Rapid advancement in biological and medical imaging technologies increases demand for quantitative, computational anatomy tools. The principal tools of this emerging field are deformable mappings between images whether they be driven by similarity metrics which are intensity-based, point-set-based, or both. Several categories of mappings exist in the literature. Of particular recent interest are diffeomorphic transformations which, by definition, preserve topology. Topology preservation is fundamental to making comparisons between objects in the natural world that are thought to differ or change while preserving local neighborhood relations. Cytoarchitectonic brain mapping studies also suggest that the layout of cell types throughout the brain is generally preserved (Schleicher et al., 2009), further motivating diffeomorphic mapping in the context of the brain.
Our limited assessment of published research mirrors the experience of many others who prefer a working paradigm of reproducible research (Kovacevic, 2006). Dr. Kovacevic describes “[reproducible research as] the idea that, in ‘computational’ sciences, the ultimate product is not a published paper but, rather, the entire environment used to produce the results in the paper (data, software,etc.).” After an informal survey of 15 published papers, she finds “none had code available” and “in only about half the cases were the parameters [of the algorithm] specified.” The computational sciences research community also voices concerns about reproducibility (Yoo and Metaxas, 2005; Ibanez et al., 2006). In this paper, we discuss our contribution to the open source medical image analysis research community which we call ANTs (Advanced Neuroimaging Tools). Built on an an Insight ToolKit (ITK) framework, this software package comprises a suite of tools for image registration, template building and segmentation based on previously published research. Here, we provide an overview of the package and detail recent technical advances, in the spirit of previous papers published in this journal (Neu et al., 2005; Zhang et al., 2008; Patel et al., 2010) and open source registration tools such as Elastix (Klein et al., 2010b).
The recent outcome from two large-scale comparative image registration algorithm assessments (Klein et al., 2009), http://empire10.isi.uu.nl is perhaps the most persuasive evidence motivating the contributions discussed in this paper. Our Symmetric Normalization (SyN) transformation model (Avants et al., 2008) performs consistently in the top rank across all tests in the Klein et al. (2009) study and finished first overall in the phase one Empire-10 evaluation study of intra-subject thoracic CT registration (http://empire10.isi.uu.nl). Unlike some of the other algorithms in these studies, all of our methods (not just SyN) are open source software.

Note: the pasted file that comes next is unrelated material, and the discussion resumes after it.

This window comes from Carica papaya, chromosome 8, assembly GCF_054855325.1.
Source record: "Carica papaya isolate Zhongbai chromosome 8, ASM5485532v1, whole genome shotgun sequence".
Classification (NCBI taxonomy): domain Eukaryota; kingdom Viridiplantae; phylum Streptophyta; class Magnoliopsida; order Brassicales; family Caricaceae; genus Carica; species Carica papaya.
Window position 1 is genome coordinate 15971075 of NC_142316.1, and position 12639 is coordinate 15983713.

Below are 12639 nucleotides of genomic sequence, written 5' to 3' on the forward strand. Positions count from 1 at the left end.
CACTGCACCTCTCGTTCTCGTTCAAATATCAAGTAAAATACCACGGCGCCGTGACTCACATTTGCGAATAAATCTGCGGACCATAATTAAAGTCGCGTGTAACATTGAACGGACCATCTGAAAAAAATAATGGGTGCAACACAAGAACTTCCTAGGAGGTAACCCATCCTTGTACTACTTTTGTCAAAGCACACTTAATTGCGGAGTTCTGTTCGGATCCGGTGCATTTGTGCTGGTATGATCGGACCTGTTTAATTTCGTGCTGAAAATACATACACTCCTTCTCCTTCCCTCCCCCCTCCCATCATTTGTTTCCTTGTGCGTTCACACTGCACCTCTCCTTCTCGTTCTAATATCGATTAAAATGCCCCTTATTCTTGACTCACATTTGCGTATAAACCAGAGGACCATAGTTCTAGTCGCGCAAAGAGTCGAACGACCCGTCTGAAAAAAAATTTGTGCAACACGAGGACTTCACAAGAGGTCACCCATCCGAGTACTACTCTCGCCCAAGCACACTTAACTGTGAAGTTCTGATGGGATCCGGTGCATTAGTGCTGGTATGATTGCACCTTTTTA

One difficulty in interpreting the results of these evaluation studies is that each algorithm uses a different combination of transformation model (the geometric constraint on the mapping between brains), similarity metric (the measure that evaluates how similar two images appear), and multi-resolution, optimization, and resampling strategies and parameter settings. Thus, one cannot isolate the effect of transformation model from similarity metric or optimization strategy. Other aspects of implementation may also differ, including whether the authors recommend using whole head or whole brain data. For instance, the DARTEL algorithm (Ashburner, 2007) uses whole head data and segmentation to aid performance while the other methods did not incorporate segmentation. The follow-up evaluation study Klein et al. (2010a) evaluated ART2.0 (Ardekani et al., 2005), SyN, and Freesurfer (Fischl and Dale, 2000) on whole head data and found that both brain extraction and registration via an “optimal” (group-generated) template improve performance. However, Klein et al. (2010a) applied generic parameters for ANTs, including the similarity metric, which might have resulted in suboptimal performance for the whole head component of the study.
Consequently, here we study the effect of the similarity metric on whole head registration-based labeling via an optimal template. We evaluate ANTs affine as well as nonlinear registration performance because accuracy in both stages is critical for successful registration-based brain segmentation/labeling. Furthermore, this problem is faced routinely in brain image processing labs (Ségonne et al., 2004; Sadananthan et al., 2010; Park and Lee, 2009; Lim and Pfefferbaum, 1989; de Boer et al., 2010; Acosta-Cabronero et al., 2008). One advantage of a consistent and modular framework, such as constructed in ANTs, is that it is possible to evaluate a single component of the processing stream while holding all other aspects constant.
The paper organization: Section 2 gives an overview of the transformation models and similarity metrics in ANTs and their use with SyN in population mapping. Section 3 reports results on a series of large-scale experiments using the LPBA manually labeled dataset to evaluate ANTs registration applied to cortical and brain labeling. Finally, we close with a discussion of our findings.